allergic foods

There is mounting evidence that today's parents are quite simply . . . neat freaks.

Our modern-day zeal to utilize products that kill microbes might be counterproductive, even detrimental, to developing robust immune systems that are still learning to fight off bad bugs. In other cases, protected children and their immune systems simply cannot differentiate between good and bad foods.

Case in point. Medical personnel are combating peanut allergies with . . . peanuts.

"We've treated about 750 to 760 patients so far with a 90 to 92 percent success rate," said Jeffrey Factor, founder and medical director of the New England Food Allergy Treatment Center.

Nearly all the patients, mostly children, come to the center because of peanut allergies, reported Sumathi Reddy in the February 16, 2016, The Wall Street Journal. The center has also treated about 50 patients who have milk, egg or tree nut allergies. Of course this groundbreaking work has been conducted under doctor supervision because some extreme allergies can cause death if left untreated.

This backs up earlier investigations into immune systems by the New England Journal of Medicine.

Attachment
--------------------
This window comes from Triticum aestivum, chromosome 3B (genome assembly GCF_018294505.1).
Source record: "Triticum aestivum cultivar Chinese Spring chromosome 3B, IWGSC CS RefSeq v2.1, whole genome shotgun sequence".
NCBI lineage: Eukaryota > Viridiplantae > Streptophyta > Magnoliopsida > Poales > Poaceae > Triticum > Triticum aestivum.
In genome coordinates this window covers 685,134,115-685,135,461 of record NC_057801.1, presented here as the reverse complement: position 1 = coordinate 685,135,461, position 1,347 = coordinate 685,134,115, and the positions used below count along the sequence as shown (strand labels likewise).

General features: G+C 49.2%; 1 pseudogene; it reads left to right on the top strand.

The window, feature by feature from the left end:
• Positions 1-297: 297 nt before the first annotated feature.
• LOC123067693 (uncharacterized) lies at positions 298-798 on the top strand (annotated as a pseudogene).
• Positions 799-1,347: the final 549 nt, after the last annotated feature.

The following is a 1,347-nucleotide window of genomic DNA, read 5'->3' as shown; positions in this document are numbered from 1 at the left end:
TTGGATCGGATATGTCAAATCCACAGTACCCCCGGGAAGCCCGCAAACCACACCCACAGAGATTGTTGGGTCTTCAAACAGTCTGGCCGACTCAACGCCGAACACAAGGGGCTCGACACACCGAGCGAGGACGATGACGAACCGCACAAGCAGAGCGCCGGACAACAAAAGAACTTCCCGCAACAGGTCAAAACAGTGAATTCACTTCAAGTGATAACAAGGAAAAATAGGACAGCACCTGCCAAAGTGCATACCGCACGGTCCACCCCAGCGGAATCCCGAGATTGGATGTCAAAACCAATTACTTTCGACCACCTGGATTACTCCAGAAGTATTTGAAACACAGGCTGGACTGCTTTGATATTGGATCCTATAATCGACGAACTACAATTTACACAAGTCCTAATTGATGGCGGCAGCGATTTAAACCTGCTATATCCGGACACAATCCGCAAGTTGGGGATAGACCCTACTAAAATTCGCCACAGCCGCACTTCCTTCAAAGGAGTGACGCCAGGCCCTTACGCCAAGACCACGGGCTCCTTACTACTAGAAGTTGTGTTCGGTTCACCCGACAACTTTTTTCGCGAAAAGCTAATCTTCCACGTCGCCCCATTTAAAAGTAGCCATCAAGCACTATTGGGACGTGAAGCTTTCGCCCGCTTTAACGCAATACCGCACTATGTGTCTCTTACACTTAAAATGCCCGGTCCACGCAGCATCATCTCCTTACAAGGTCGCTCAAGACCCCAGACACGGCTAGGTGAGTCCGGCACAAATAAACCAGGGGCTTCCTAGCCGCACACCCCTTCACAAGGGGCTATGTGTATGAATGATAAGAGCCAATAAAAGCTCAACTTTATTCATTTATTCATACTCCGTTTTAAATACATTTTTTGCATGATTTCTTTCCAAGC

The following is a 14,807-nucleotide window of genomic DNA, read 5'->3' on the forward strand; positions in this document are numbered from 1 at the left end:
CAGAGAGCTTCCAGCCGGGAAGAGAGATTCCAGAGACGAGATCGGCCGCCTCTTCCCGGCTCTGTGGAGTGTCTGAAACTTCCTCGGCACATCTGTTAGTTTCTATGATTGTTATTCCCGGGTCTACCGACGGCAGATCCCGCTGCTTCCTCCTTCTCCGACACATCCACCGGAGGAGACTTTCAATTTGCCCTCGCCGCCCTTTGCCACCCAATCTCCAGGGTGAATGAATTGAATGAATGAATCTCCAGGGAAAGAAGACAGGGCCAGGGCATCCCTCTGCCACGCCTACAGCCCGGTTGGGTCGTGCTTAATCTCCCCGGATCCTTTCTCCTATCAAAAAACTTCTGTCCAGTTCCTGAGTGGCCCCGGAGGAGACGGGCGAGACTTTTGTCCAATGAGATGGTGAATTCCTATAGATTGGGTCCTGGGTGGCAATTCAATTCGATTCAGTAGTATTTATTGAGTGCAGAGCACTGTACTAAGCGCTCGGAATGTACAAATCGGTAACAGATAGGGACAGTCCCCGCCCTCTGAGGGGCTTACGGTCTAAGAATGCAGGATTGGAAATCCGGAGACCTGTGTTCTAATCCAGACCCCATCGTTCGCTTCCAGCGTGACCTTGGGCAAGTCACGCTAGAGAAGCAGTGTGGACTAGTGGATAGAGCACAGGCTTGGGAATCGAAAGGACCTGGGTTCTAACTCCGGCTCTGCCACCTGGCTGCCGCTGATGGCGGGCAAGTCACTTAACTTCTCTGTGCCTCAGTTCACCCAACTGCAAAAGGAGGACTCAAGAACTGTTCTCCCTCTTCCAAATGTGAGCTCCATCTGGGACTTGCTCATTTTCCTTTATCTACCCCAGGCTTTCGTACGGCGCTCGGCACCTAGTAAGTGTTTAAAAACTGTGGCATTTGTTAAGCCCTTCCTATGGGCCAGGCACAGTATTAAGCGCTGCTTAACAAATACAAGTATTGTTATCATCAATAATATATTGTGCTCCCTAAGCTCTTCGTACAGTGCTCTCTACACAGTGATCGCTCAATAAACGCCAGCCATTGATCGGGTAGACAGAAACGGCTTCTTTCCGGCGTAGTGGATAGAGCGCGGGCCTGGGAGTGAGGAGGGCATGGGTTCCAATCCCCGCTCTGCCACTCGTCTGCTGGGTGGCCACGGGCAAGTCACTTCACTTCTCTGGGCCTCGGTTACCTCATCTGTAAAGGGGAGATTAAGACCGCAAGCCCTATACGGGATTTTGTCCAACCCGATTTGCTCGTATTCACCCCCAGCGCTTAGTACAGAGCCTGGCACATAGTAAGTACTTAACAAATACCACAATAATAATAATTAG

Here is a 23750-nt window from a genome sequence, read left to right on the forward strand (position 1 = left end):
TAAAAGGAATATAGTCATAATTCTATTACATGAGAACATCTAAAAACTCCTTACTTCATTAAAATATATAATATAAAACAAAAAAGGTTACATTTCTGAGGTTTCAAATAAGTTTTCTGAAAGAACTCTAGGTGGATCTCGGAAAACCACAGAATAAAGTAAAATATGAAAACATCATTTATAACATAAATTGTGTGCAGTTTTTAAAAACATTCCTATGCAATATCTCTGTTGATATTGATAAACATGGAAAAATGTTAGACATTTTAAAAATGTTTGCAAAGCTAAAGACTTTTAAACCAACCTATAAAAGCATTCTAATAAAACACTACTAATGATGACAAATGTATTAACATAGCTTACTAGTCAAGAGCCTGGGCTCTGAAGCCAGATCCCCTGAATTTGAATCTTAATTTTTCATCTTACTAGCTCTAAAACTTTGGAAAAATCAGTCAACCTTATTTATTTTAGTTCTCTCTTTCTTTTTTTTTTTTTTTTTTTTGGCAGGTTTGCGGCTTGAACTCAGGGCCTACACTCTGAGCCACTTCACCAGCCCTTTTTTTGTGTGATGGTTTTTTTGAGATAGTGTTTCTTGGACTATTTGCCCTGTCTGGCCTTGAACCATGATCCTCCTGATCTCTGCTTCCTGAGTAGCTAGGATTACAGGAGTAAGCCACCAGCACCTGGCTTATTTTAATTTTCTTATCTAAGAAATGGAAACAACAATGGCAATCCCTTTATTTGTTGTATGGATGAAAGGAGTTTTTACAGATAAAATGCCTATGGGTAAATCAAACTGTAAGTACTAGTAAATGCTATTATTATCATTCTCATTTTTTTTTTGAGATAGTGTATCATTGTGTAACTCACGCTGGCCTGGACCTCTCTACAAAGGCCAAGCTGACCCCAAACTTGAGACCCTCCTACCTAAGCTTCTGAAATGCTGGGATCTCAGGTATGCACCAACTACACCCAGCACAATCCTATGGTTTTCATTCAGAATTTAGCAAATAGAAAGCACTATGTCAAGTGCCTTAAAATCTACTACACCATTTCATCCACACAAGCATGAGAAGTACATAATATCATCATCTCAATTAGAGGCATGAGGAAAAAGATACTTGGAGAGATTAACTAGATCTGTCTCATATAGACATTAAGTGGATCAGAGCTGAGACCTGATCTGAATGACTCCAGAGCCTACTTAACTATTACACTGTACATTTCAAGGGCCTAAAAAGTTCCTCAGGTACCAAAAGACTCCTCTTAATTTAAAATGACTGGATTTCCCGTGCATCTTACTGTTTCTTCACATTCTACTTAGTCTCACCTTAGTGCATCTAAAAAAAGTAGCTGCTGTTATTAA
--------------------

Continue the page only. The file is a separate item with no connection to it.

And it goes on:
In both those cases, researchers studied farm children and compared them to their city cousins.

Two studies of 6,800 and 9,700 European children found that farm kids were less likely to develop asthma and other immune-based diseases. Both studies also found germs on farms were beneficial to reducing allergies among farm children compared to those in the larger population.

Stateside, some 15 million people have a food allergy. That includes nearly 8 percent of all children, a rate that has jumped by half in recent decades, reported The Wall Street Journal.

It proves a little dirt and a wide variety of foods will jump-start developing immune systems.

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(c) Hoard's Dairyman Intel 2016
April 4, 2016
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